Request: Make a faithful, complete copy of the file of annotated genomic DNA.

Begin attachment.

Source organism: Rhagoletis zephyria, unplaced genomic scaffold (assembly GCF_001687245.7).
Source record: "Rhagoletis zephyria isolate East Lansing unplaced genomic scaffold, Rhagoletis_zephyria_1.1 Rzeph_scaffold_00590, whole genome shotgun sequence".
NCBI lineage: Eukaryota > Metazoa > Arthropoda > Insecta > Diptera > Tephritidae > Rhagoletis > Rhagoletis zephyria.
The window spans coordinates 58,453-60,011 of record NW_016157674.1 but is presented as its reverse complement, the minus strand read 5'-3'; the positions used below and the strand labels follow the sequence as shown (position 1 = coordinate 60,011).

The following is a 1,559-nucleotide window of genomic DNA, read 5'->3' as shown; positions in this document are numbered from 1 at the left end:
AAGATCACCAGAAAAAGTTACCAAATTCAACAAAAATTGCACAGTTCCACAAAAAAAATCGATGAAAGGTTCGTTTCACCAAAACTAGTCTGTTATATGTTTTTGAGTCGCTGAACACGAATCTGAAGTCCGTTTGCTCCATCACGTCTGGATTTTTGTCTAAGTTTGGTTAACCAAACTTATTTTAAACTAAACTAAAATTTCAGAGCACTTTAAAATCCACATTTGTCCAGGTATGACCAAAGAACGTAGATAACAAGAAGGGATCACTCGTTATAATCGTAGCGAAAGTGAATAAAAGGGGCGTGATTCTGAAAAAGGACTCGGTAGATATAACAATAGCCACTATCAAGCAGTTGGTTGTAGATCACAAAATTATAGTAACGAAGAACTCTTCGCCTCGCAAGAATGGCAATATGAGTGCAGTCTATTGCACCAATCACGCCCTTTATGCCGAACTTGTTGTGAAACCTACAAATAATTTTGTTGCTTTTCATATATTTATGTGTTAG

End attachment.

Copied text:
Source organism: Rhagoletis zephyria, unplaced genomic scaffold (assembly GCF_001687245.7).
Source record: "Rhagoletis zephyria isolate East Lansing unplaced genomic scaffold, Rhagoletis_zephyria_1.1 Rzeph_scaffold_00590, whole genome shotgun sequence".
NCBI lineage: Eukaryota > Metazoa > Arthropoda > Insecta > Diptera > Tephritidae > Rhagoletis > Rhagoletis zephyria.
The window spans coordinates 58,453-60,011 of record NW_016157674.1 but is presented as its reverse complement, the minus strand read 5'-3'; the positions used below and the strand labels follow the sequence as shown (position 1 = coordinate 60,011).

The following is a 1,559-nucleotide window of genomic DNA, read 5'->3' as shown; positions in this document are numbered from 1 at the left end:
AAGATCACCAGAAAAAGTTACCAAATTCAACAAAAATTGCACAGTTCCACAAAAAAAATCGATGAAAGGTTCGTTTCACCAAAACTAGTCTGTTATATGTTTTTGAGTCGCTGAACACGAATCTGAAGTCCGTTTGCTCCATCACGTCTGGATTTTTGTCTAAGTTTGGTTAACCAAACTTATTTTAAACTAAACTAAAATTTCAGAGCACTTTAAAATCCACATTTGTCCAGGTATGACCAAAGAACGTAGATAACAAGAAGGGATCACTCGTTATAATCGTAGCGAAAGTGAATAAAAGGGGCGTGATTCTGAAAAAGGACTCGGTAGATATAACAATAGCCACTATCAAGCAGTTGGTTGTAGATCACAAAATTATAGTAACGAAGAACTCTTCGCCTCGCAAGAATGGCAATATGAGTGCAGTCTATTGCACCAATCACGCCCTTTATGCCGAACTTGTTGTGAAACCTACAAATAATTTTGTTGCTTTTCATATATTTATGTGTTAG